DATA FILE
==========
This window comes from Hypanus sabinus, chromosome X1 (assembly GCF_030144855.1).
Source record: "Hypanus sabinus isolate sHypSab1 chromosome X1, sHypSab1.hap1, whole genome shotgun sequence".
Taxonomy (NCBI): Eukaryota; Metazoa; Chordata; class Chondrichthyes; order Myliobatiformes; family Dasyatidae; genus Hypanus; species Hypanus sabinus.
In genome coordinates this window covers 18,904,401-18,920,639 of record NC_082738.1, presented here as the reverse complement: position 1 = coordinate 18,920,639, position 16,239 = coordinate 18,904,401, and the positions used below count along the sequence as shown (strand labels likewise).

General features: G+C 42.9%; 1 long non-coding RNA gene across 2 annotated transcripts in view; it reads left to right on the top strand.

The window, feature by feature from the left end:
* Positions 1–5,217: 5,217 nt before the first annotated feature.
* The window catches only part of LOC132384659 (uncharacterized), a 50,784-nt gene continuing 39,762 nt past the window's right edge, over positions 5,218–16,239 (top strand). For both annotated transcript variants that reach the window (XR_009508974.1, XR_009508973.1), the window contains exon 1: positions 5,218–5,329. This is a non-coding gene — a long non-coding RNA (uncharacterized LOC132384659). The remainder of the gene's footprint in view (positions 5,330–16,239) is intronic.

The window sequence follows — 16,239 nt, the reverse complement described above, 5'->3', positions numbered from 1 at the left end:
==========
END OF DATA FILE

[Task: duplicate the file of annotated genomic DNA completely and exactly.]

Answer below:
This window comes from Hypanus sabinus, chromosome X1 (assembly GCF_030144855.1).
Source record: "Hypanus sabinus isolate sHypSab1 chromosome X1, sHypSab1.hap1, whole genome shotgun sequence".
Taxonomy (NCBI): Eukaryota; Metazoa; Chordata; class Chondrichthyes; order Myliobatiformes; family Dasyatidae; genus Hypanus; species Hypanus sabinus.
In genome coordinates this window covers 18,904,401-18,920,639 of record NC_082738.1, presented here as the reverse complement: position 1 = coordinate 18,920,639, position 16,239 = coordinate 18,904,401, and the positions used below count along the sequence as shown (strand labels likewise).

General features: G+C 42.9%; 1 long non-coding RNA gene across 2 annotated transcripts in view; it reads left to right on the top strand.

The window, feature by feature from the left end:
* Positions 1–5,217: 5,217 nt before the first annotated feature.
* The window catches only part of LOC132384659 (uncharacterized), a 50,784-nt gene continuing 39,762 nt past the window's right edge, over positions 5,218–16,239 (top strand). For both annotated transcript variants that reach the window (XR_009508974.1, XR_009508973.1), the window contains exon 1: positions 5,218–5,329. This is a non-coding gene — a long non-coding RNA (uncharacterized LOC132384659). The remainder of the gene's footprint in view (positions 5,330–16,239) is intronic.

The window sequence follows — 16,239 nt, the reverse complement described above, 5'->3', positions numbered from 1 at the left end: